Biology: The Cat Flea is a blood feeder. The adults remain on the animals they feed on unless physically forced off, and may live up to a year. The female lays the eggs on the host animal and these eggs fall off to the floor or other surface below. The eggs hatch in a few days and the larvae begins to feed on organic debris it finds, but also must consume some dried blood in order to progress to the pupa stage. This blood is from the dried feces of the adult fleas, and it falls off the pets wherever they spend time. Under ideal conditions the time from egg to adult can be as short as 2 weeks, or it may take several months if there is no host activity to stimulate some of the pupa to hatch to the adult stage. The Cat Flea is a possible vector of bubonic plague, and it is a common flea species on raccoons and opossum, as well as the primary flea on both dogs and cats in the US.
Identification: All fleas are similar in appearance, as wingless insects with bodies flattened from side to side and with long hind legs for jumping. Flea larvae are rarely seen, but they are legless and whitish with a brown head, unless they have fed on fecal matter from the adults, in which case they assume a reddish color. They are covered with short hairs, and when disturbed are able to flip about violently in order to escape.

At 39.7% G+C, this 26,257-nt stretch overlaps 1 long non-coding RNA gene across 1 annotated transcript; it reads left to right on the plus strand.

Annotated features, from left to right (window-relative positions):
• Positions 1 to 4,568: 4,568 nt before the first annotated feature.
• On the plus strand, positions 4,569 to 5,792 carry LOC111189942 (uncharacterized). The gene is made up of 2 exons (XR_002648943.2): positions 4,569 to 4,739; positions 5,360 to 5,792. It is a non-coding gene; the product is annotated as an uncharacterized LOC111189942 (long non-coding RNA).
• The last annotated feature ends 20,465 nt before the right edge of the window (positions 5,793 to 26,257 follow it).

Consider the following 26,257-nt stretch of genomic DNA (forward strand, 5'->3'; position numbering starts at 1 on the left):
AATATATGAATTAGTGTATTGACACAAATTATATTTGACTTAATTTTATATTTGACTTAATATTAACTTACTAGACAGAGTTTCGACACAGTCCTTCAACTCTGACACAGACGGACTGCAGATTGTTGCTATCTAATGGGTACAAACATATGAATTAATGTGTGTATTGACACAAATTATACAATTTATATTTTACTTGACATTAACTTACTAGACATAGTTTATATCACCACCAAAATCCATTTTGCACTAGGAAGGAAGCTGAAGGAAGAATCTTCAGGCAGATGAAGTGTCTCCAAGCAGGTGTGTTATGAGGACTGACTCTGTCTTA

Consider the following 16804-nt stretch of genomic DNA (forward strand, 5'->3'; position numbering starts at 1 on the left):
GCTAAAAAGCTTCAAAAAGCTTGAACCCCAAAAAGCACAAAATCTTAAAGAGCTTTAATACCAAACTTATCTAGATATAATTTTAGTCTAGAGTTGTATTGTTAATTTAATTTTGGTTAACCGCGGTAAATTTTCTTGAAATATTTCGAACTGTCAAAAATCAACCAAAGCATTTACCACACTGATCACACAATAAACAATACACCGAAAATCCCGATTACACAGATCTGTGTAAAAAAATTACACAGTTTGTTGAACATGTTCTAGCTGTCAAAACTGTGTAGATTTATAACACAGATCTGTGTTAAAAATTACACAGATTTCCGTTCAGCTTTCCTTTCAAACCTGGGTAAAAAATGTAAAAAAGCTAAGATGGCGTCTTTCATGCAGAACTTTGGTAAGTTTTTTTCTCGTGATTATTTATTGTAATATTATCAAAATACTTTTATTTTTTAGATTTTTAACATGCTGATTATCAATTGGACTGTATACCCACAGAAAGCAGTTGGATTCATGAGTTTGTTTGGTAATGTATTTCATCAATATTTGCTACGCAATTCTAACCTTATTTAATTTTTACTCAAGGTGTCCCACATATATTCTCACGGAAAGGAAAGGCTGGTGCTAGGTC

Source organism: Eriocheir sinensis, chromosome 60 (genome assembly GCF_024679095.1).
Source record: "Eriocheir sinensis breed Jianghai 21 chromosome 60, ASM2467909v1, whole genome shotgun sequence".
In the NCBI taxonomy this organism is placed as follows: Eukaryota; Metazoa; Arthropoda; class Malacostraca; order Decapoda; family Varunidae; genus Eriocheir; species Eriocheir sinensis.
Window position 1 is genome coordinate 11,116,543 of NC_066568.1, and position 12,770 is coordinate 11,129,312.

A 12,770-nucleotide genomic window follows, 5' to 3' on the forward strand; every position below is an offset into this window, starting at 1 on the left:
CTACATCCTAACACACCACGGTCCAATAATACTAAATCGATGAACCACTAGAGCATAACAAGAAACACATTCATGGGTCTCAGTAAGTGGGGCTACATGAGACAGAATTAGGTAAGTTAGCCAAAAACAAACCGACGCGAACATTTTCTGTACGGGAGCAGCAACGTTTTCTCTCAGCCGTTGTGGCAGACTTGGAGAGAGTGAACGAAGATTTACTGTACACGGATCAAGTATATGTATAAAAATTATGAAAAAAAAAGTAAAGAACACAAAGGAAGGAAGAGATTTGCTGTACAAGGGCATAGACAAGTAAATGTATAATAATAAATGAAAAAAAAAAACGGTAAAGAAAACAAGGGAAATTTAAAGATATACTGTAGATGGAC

Characteristics Important in Control: Elimination of fleas on household pets will be important in preventing the production of eggs that fall onto carpeted areas inside. If an infestation is occurring due to breeding and larvae on the interior it generally is controlled with an application of a residual insecticide, preferably with the addition of an insect growth regulator as well. Vacuuming of the carpet prior to the application as well as following it will be important, as this vibration and contact will stimulate the emergence of adult fleas from the pupa, exposing them to the pesticide application.
If fleas are present in your home, some type of treatment to the animal is recommended, which is best determined by your veterinarian. Treatment to the environment, i.e., your home is best left to professionals.
Our treatment protocol combines an application of “adulticides’ and growth regulators applied to areas frequented by your pet(s). This will require you and your pets to vacate the home for a period of up to four hours. These materials will interrupt the natural growth cycle of fleas and may take up to three weeks for full elimination. If activity is experienced after that time, we will come back and re-treat as necessary. Your technician can answer any questions or concerns you may have on the day of service.